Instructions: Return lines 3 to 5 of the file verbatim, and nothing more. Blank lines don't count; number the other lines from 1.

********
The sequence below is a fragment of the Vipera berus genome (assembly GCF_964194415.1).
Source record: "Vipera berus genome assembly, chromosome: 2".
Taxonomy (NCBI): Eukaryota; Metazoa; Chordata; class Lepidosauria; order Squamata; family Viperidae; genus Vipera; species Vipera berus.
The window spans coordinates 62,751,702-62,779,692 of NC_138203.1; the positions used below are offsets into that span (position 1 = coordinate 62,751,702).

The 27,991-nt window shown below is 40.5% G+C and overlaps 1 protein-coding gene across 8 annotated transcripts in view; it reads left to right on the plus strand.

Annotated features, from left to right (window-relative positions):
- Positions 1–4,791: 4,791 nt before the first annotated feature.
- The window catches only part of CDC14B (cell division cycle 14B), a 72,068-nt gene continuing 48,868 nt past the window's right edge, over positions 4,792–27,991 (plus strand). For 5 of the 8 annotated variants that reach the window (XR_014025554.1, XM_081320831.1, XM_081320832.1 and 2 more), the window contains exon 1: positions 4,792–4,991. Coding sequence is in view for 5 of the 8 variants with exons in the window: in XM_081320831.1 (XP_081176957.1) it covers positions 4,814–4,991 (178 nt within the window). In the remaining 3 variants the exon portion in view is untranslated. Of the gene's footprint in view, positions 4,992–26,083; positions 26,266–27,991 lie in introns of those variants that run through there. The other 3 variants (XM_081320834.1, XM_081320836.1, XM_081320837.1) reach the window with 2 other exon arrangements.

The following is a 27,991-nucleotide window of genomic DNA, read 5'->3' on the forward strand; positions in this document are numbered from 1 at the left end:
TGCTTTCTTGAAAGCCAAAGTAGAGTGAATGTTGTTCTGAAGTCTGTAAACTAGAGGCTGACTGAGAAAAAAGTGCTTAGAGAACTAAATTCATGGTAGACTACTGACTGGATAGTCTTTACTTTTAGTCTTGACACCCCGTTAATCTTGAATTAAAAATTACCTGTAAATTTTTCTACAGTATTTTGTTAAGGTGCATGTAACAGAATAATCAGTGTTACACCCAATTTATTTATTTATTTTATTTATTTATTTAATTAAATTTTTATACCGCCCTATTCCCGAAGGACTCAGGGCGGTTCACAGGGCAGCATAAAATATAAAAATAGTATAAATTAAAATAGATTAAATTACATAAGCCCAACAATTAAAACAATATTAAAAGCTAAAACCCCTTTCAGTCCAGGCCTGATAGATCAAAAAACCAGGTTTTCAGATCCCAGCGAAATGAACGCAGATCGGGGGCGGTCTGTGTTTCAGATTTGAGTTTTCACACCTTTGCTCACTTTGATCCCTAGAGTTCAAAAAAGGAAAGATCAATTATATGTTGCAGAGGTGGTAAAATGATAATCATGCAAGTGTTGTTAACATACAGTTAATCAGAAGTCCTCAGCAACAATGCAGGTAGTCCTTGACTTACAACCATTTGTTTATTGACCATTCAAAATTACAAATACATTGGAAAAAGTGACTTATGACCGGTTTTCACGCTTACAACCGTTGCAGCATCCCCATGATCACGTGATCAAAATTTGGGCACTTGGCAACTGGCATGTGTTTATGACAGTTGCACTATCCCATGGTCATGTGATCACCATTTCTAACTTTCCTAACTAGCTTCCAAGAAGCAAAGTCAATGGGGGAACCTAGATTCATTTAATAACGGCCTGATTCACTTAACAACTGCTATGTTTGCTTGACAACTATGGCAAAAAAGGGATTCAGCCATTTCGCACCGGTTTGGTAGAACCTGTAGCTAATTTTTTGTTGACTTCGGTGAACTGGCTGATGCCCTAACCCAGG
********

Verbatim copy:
Taxonomy (NCBI): Eukaryota; Metazoa; Chordata; class Lepidosauria; order Squamata; family Viperidae; genus Vipera; species Vipera berus.
The window spans coordinates 62,751,702-62,779,692 of NC_138203.1; the positions used below are offsets into that span (position 1 = coordinate 62,751,702).

The 27,991-nt window shown below is 40.5% G+C and overlaps 1 protein-coding gene across 8 annotated transcripts in view; it reads left to right on the plus strand.